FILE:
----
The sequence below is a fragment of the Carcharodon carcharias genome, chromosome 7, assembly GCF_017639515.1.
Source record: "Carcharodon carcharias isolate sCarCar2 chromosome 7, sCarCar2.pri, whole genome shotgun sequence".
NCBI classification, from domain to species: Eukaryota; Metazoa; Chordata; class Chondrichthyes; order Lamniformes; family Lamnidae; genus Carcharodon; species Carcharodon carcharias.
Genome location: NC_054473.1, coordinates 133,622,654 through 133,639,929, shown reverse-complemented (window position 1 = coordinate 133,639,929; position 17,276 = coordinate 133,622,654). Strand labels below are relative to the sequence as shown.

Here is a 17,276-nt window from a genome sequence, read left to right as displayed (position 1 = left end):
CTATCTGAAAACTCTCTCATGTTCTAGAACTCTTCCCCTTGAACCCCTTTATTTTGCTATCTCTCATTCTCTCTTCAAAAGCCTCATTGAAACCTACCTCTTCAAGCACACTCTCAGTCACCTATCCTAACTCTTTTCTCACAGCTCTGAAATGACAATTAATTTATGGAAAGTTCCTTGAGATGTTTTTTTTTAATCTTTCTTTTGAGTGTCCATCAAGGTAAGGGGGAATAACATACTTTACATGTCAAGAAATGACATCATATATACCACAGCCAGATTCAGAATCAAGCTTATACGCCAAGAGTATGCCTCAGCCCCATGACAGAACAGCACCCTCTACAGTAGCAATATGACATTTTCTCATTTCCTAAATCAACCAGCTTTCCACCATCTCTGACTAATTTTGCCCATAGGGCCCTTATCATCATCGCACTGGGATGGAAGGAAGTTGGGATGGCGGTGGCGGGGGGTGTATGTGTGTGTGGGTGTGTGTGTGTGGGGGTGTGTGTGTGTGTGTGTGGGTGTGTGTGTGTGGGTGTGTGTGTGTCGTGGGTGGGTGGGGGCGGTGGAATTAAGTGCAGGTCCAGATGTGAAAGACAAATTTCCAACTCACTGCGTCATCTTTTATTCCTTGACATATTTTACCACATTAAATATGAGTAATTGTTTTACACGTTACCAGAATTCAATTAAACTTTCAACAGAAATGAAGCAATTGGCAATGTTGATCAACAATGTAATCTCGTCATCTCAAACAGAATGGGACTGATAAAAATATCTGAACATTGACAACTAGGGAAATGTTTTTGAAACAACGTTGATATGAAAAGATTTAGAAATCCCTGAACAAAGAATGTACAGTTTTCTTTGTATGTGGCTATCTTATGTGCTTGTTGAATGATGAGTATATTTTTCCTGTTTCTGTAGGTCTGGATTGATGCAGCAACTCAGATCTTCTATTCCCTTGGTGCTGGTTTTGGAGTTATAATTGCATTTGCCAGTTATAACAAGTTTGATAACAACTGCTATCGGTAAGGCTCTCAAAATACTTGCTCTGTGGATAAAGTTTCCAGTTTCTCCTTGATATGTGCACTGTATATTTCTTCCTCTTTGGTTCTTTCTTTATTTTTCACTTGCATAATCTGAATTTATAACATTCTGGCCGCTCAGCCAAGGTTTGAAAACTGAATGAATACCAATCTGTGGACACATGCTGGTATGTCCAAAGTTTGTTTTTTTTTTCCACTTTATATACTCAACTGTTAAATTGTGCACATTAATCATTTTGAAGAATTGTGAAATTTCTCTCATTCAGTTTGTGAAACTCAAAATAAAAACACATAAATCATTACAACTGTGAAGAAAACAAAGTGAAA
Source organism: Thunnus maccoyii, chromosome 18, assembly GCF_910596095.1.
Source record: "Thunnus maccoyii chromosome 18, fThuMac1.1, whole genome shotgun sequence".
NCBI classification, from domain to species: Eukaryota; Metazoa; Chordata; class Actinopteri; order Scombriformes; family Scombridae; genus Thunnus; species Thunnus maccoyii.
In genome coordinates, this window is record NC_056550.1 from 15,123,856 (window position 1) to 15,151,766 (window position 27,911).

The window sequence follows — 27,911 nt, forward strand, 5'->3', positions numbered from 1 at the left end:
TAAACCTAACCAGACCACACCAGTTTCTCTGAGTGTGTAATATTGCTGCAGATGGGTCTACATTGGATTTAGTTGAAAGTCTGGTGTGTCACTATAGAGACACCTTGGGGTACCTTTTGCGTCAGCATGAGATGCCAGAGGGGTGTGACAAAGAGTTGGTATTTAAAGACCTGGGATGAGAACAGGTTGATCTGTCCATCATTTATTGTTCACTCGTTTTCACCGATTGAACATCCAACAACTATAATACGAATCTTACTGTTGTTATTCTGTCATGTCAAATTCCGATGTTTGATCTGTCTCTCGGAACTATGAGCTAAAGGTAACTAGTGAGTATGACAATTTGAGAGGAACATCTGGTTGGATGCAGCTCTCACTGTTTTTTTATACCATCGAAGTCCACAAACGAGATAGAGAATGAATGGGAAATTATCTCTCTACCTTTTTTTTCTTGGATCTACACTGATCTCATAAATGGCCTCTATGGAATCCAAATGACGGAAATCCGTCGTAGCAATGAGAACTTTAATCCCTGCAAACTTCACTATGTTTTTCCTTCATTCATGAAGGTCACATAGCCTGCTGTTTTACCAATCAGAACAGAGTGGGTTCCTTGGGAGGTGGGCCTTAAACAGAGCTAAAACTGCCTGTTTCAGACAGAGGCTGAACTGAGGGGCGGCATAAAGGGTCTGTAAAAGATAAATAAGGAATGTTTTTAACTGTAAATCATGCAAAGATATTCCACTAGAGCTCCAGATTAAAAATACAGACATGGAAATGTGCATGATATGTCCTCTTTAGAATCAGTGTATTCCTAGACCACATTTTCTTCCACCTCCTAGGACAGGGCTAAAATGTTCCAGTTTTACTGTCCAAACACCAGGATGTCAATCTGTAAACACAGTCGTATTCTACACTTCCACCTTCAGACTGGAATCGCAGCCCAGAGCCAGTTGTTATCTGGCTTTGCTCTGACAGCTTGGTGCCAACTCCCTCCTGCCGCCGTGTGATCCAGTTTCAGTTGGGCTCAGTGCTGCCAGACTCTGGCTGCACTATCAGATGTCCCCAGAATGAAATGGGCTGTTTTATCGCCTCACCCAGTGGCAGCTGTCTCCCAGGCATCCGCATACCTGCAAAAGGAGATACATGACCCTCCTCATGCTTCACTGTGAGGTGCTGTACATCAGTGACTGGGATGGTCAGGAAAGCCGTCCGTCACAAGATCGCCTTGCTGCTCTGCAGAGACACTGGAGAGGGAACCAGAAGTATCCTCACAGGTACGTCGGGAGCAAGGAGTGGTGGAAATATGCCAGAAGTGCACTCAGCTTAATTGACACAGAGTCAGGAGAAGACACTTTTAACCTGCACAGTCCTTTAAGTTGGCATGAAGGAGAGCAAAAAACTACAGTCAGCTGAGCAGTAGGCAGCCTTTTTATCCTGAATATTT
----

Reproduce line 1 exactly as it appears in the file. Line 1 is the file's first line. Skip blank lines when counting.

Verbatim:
The sequence below is a fragment of the Carcharodon carcharias genome, chromosome 7, assembly GCF_017639515.1.